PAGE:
The foundations of Western European design aesthetics were laid in the theoretical and practical work of the artists, architects, and engineers P. Behrens, W. Gropius, G. Semper, and H. Muthesius in Germany, H. C. van de Velde in Belgium, and Le Corbusier and F. Reuleaux in France, as well as in the work of the Deutscher Werkbund and the Bauhaus. In the 1930’s and 1940’s the center of design aesthetics shifted from Europe to the USA, where it developed primarily in the form of what is known as commercial design and was used as an effective tool of competition. American industrial firms organized design departments and a large number of planning and design consulting firms appeared. In the 1950’s and 1960’s several higher educational institutions of design in Europe and the USA became the centers of theoretical research in design aesthetics. The Hochschule für Gestaltung in Ulm played an especially important role. In a number of countries, including Great Britain, France, Italy, the Federal Republic of Germany, and Japan, state and public organizations have been created for the purpose of encouraging the development of design aesthetics, including national design councils, design centers, and professional designers’ associations. Such organizations were united in 1957 in the International Council of Societies of Industrial Design (ICSID).

The creation of highly utilitarian industrial products is characteristic of design aesthetics as practiced in capitalist countries, but there are also individual examples of the successful use of the discipline to increase the efficiency of human activities under extreme conditions, for example, in space and marine exploration. The creation of “corporate packaging” for large industrial enterprises and corporations, which embraces production, product packaging, advertising, transportation, clothing for company employees, and the architecture of buildings, uniting them with common artistic characteristics, was one of the most important spheres of application of design aesthetics in the 1960’s and 1970’s. Corporate packaging is often distinguished by a high aesthetic level; however, its design solutions are dictated mainly by commercial publicity considerations.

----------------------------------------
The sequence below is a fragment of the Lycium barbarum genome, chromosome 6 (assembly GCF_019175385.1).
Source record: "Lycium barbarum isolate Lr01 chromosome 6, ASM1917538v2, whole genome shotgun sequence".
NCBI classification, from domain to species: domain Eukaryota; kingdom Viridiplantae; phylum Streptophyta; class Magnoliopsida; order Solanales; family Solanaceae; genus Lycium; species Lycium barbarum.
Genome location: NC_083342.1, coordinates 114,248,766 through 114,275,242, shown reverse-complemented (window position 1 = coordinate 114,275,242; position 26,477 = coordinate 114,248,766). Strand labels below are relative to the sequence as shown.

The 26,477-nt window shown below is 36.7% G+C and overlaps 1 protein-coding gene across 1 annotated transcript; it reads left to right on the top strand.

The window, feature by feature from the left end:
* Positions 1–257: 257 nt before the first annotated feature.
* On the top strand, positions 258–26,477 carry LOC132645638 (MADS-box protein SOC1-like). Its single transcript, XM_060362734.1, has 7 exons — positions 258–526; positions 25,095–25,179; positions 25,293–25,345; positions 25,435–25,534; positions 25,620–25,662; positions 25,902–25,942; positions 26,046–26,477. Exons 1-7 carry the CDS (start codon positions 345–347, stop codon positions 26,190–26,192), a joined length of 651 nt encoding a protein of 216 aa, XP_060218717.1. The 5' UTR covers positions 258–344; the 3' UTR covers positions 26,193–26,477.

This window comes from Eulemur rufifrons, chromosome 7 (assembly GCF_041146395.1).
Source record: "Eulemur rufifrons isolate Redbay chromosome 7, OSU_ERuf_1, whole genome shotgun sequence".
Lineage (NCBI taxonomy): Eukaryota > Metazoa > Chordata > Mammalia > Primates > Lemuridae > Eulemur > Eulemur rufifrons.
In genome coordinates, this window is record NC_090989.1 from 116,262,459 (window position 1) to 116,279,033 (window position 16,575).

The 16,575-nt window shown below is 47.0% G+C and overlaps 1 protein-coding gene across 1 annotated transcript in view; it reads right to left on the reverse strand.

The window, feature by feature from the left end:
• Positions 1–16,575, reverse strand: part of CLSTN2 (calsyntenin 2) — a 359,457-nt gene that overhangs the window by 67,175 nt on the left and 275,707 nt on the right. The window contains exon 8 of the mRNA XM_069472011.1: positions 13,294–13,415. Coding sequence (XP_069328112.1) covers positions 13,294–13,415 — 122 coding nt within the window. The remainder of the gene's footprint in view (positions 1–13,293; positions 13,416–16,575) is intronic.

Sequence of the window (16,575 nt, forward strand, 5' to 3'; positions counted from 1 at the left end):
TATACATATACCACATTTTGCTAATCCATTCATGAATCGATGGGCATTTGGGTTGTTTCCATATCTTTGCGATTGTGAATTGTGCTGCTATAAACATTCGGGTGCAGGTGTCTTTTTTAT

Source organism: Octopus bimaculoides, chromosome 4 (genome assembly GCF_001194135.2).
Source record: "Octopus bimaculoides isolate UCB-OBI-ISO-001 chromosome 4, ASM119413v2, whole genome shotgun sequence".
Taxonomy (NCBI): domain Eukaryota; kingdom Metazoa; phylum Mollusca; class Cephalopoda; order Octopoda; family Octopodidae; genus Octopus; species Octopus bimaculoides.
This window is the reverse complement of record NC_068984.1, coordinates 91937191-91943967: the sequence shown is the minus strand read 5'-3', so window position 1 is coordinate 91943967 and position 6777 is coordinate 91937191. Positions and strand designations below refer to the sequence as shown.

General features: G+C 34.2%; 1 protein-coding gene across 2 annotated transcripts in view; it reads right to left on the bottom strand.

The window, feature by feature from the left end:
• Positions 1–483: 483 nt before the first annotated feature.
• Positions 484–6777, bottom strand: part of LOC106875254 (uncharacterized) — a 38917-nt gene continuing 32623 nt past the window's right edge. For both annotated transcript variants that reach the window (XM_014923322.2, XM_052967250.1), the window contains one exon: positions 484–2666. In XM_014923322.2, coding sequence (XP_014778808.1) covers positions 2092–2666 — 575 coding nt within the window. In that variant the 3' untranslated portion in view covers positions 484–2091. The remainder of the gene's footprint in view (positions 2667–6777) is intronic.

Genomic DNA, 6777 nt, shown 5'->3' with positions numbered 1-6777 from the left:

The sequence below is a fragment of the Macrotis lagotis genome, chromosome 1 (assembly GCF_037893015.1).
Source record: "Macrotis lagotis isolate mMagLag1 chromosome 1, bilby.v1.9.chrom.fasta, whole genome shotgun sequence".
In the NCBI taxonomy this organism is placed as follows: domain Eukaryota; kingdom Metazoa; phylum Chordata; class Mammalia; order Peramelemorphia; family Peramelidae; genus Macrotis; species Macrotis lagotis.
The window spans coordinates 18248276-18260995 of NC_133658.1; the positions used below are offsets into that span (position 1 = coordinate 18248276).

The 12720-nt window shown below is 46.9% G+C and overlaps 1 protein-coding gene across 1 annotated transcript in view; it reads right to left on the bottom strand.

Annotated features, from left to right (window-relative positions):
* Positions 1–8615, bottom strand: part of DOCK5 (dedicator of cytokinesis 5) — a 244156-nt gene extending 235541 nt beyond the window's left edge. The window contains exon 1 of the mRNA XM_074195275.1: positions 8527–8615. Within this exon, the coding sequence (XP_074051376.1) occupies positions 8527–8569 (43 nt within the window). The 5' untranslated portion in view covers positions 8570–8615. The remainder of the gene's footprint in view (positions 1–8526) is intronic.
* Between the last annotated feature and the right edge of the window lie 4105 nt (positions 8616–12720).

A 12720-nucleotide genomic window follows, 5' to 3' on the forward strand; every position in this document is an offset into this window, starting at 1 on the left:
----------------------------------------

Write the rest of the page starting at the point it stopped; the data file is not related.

The first leaders of design aesthetics in the USSR were art workers (including those who established the artistic handicrafts centers in Abramtsevo and Talashkino), representatives of the Russian engineering school (I. I. Rerberg and V. G. Shukhov), and theorists of technical creativity (la. A. Stoliarov, P. I. Strakhov, and P. M. Engel’meier).

After the October Revolution of 1917, the organization of Vkhutemas (State Higher Arts and Technical Studios), with which the practitioners and theorists of production art were associated, was an important landmark on the road to modern design aesthetics. In the 1930’s, elements of the design aesthetics approach were used unsystematically in various spheres of planning. In the postwar years, design aesthetics developed primarily in the branches of industry connected with transportation machine building. The first specialized design aesthetics organization was the Architecture and Art Bureau of the Ministry of Transportation Machine Building of the USSR, founded in 1946, which developed design projects for passenger ships, railroad cars, and trolleybuses.